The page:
For example, I have regularly written blogs about leaving inheritance in trust for a beneficiary and we regularly draft estate plans using them.  If the problem is spending habits or addiction, you could leave the inheritance to a child in a trust and leave someone else in charge of the trust.  That trustee could spend the money on their behalf so that the beneficiary receives the value of the inheritance without direct control, which is where the problems arise.

Similarly, beneficiaries who have disabilities and may use government benefits could receive a trust which keeps the assets outside of their control (so not countable for their benefits) but is still available should they need it.  Likewise, leaving property in a trust to a child where you are concerned about divorce helps protect the property by keeping it separate from the marriage.

You can see this article for more details and ideas on how trusts help beneficiaries:  https://www.galliganmanning.com/protecting-inheritance-from-childs-divorce/

In sum, the reason a client wants to remove a beneficiary might be addressable in a different way so that they can still receive their inheritance.

None of these are perfect solutions, but are worth considering for your family if you wish to remove or reduce an heirs share.

Reference: Advisor Perspectives (Aug. 22, 2022) “Are Unequal Inheritances Fair?”

Continue ReadingLeaving Inheritance Unequally to Heirs

What Is a Marital Trust?

Clients use marital trusts for multiple benefits in their estate plans, including asset allocation, planning for blended families, creditor protection and tax benefits.  If you are married, marital trusts are worth considering in your estate plan.

Forbes’ recent article entitled “Guide To Marital Trusts” says that a marital trust is an irrevocable trust that allows you to transfer a deceased spouse’s assets to the surviving spouse at death in a tax efficient manner.  When the surviving spouse dies, the assets in the trust aren’t necessarily part of their estate. That may keep the taxes on their estate lower.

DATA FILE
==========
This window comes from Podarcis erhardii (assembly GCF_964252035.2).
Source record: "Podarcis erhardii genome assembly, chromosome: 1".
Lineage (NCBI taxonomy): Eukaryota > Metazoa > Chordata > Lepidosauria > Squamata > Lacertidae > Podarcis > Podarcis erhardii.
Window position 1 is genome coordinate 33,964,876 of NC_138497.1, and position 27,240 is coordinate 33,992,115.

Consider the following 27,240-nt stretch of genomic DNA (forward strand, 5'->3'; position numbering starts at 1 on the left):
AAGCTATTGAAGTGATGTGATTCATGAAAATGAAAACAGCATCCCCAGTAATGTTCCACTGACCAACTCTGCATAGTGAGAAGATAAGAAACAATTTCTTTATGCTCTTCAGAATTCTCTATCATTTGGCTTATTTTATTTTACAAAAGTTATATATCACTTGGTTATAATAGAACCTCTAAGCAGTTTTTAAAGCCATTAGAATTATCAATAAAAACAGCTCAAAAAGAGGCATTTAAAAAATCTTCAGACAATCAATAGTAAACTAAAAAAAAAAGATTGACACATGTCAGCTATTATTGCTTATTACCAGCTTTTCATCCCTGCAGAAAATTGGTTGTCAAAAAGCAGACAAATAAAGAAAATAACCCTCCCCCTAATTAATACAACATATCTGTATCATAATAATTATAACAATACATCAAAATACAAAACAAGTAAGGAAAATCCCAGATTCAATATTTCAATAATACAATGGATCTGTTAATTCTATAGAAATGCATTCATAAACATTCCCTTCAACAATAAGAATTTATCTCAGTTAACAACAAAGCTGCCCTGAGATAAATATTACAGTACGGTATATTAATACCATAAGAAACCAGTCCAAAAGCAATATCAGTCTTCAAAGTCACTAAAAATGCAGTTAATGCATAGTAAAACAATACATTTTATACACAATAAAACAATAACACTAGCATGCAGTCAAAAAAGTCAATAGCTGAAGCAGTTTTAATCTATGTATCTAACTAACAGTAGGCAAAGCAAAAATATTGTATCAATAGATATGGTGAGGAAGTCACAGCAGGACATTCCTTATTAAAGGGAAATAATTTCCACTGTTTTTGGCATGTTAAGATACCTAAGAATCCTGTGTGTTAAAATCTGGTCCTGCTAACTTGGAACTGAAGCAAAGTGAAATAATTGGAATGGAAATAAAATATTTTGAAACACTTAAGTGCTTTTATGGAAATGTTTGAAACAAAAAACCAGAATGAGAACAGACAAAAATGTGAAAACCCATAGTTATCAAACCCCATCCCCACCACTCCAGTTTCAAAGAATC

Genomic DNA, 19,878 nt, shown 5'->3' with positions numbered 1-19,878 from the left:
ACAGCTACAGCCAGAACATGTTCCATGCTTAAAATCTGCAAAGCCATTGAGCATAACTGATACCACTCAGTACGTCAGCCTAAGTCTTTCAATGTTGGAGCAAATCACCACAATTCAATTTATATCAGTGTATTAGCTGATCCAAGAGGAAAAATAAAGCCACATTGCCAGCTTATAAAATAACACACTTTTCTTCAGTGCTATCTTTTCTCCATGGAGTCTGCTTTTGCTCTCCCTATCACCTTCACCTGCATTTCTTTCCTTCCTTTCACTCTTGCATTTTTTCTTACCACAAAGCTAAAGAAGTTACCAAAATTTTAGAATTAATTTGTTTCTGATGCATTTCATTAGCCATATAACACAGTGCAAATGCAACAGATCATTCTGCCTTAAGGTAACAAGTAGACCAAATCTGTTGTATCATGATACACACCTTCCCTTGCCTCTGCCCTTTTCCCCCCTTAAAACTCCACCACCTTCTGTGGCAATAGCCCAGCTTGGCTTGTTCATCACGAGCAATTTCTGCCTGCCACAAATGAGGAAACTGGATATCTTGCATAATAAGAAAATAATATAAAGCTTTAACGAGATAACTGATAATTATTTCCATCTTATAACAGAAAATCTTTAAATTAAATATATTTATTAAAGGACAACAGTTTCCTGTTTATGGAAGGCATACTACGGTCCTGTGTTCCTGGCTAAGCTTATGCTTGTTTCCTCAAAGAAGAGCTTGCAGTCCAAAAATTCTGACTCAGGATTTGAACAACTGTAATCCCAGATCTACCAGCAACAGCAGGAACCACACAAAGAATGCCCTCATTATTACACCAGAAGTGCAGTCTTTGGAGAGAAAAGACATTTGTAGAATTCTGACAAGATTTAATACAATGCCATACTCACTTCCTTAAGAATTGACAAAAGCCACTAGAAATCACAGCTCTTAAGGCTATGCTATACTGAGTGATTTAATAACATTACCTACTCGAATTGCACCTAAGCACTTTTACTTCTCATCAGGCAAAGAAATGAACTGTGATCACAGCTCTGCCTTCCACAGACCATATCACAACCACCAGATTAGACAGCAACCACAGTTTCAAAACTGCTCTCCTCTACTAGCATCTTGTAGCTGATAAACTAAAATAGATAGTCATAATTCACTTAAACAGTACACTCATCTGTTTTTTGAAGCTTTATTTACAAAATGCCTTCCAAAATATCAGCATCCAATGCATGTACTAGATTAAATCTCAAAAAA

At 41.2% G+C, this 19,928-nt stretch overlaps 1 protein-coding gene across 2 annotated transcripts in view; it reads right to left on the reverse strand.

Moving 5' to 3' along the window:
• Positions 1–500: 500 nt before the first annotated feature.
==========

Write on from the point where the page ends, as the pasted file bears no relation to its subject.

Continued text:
A marital trust is created by one spouse in their trust or wife, and it holds property for the benefit of the surviving spouse.  The trustee of the marital trust can be the surviving spouse, or another person chosen by the creator.

All of the income of the trust is paid to the spouse during their lifetime.  This basically means if the trust is producing money such as dividends, rent and so on, it pays out to the surviving spouse.  This is often a good way to provide an income stream for the surviving spouse without giving them unfettered access to all of the assets.

At the death of the surviving spouse, the remaining trust property can go to the beneficiaries the first spouse designated.  This is especially helpful in blended families where one spouse wants to provide for their spouse, but wants what remains to go to their children.

The trust may also protect assets from creditors and future spouses that the surviving spouse may encounter. It accomplishes this by keeping the assets within the trust and prevents them from freely being taken out by a creditor or predator.

If keeping wealth within your family after you die is important, then a marital trust is an estate planning tool that may help

Reference: Forbes (June 30, 2022) “Guide To Marital Trusts”

Continue ReadingWhat Is a Marital Trust?

What If You Don’t have a Will?

Studies suggest that a majority of adults do not have an estate plan of any kind, even a will.  The issue of what happens when a person doesn’t have a will comes up frequently in our practice.  The answer to the question, which is what I’ll discuss here, provide lots of reasons to have one.  You can see a recent article entitled “Placing the puzzle pieces of long-term care and planning a will” from the Pittsburgh Post-Gazette for a bit more background, although state processes vary.

First, a will is a written document stating wishes and directions for dealing with the property you own after your death, also known as your “estate.” When someone dies without a will, property is distributed according to their state’s intestacy laws.  Intestacy sets who your beneficiaries will be since you haven’t chosen them, and generally are next of kin (with some wrinkles). If your next of kin is someone you loathe, or even just dislike, they may become an heir, whether you or the rest of your family likes it or not. If you are part of an unmarried couple, your partner has no legal rights, unless you’ve created a will and an estate plan to provide for them.